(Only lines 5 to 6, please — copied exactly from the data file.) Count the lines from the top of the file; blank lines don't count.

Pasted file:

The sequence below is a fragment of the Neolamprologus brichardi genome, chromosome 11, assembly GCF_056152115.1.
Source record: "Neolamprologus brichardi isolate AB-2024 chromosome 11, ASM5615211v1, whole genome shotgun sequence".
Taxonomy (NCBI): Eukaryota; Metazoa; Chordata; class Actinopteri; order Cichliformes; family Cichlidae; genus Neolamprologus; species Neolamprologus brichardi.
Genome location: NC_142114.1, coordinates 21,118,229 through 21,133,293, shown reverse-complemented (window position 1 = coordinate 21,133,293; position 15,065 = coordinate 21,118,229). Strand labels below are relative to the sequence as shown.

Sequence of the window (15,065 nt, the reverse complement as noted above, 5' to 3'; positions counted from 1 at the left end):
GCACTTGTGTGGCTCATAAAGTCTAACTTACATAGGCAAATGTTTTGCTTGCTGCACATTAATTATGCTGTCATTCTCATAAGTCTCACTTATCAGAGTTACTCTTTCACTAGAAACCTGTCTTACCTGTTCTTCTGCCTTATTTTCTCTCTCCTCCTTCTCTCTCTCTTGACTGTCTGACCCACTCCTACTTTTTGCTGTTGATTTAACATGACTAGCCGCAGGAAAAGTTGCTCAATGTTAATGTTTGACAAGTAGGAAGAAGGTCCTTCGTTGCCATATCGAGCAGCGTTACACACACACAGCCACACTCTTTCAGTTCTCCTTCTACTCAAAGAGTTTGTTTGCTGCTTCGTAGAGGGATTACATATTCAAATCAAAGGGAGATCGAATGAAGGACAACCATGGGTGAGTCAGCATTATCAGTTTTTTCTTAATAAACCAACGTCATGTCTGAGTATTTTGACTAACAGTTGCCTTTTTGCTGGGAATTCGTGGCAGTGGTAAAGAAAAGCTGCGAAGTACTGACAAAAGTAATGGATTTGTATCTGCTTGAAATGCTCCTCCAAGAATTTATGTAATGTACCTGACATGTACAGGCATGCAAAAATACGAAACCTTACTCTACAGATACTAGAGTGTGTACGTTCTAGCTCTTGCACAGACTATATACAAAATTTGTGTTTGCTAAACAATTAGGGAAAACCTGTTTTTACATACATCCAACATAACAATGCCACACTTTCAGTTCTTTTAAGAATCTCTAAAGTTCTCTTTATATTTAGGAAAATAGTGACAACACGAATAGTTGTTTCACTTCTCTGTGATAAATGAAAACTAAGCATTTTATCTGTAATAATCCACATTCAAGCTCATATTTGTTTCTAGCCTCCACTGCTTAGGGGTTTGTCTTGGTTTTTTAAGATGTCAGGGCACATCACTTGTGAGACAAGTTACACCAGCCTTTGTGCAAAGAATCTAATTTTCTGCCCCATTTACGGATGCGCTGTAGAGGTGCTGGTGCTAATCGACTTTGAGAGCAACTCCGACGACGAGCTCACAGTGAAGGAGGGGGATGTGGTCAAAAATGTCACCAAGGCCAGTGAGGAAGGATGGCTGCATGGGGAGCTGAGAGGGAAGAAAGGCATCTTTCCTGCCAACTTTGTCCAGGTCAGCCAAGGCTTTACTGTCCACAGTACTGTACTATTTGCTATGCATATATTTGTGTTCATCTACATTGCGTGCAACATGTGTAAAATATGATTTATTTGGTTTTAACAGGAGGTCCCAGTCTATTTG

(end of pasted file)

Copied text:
Sequence of the window (15,065 nt, the reverse complement as noted above, 5' to 3'; positions counted from 1 at the left end):
GCACTTGTGTGGCTCATAAAGTCTAACTTACATAGGCAAATGTTTTGCTTGCTGCACATTAATTATGCTGTCATTCTCATAAGTCTCACTTATCAGAGTTACTCTTTCACTAGAAACCTGTCTTACCTGTTCTTCTGCCTTATTTTCTCTCTCCTCCTTCTCTCTCTCTTGACTGTCTGACCCACTCCTACTTTTTGCTGTTGATTTAACATGACTAGCCGCAGGAAAAGTTGCTCAATGTTAATGTTTGACAAGTAGGAAGAAGGTCCTTCGTTGCCATATCGAGCAGCGTTACACACACACAGCCACACTCTTTCAGTTCTCCTTCTACTCAAAGAGTTTGTTTGCTGCTTCGTAGAGGGATTACATATTCAAATCAAAGGGAGATCGAATGAAGGACAACCATGGGTGAGTCAGCATTATCAGTTTTTTCTTAATAAACCAACGTCATGTCTGAGTATTTTGACTAACAGTTGCCTTTTTGCTGGGAATTCGTGGCAGTGGTAAAGAAAAGCTGCGAAGTACTGACAAAAGTAATGGATTTGTATCTGCTTGAAATGCTCCTCCAAGAATTTATGTAATGTACCTGACATGTACAGGCATGCAAAAATACGAAACCTTACTCTACAGATACTAGAGTGTGTACGTTCTAGCTCTTGCACAGACTATATACAAAATTTGTGTTTGCTAAACAATTAGGGAAAACCTGTTTTTACATACATCCAACATAACAATGCCACACTTTCAGTTCTTTTAAGAATCTCTAAAGTTCTCTTTATATTTAGGAAAATAGTGACAACACGAATAGTTGTTTCACTTCTCTGTGATAAATGAAAACTAAGCATTTTATCTGTAATAATCCACATTCAAGCTCATATTTGTTTCTAGCCTCCACTGCTTAGGGGTTTGTCTTGGTTTTTTAAGATGTCAGGGCACATCACTTGTGAGACAAGTTACACCAGCCTTTGTGCAAAGAATCTAATTTTCTGCCCCATTTACGGATGCGCTGTAGAGGTGCTGGTGCTAATCGACTTTGAGAGCAACTCCGACGACGAGCTCACAGTGAAGGAGGGGGATGTGGTCAAAAATGTCACCAAGGCCAGTGAGGAAGGATGGCTGCATGGGGAGCTGAGAGGGAAGAAAGGCATCTTTCCTGCCAACTTTGTCCAGGTCAGCCAAGGCTTTACTGTCCACAGTACTGTACTATTTGCTATGCATATATTTGTGTTCATCTACATTGCGTGCAACATGTGTAAAATATGATTTATTTGGTTTTAACAGGAGGTCCCAGTCTATTTG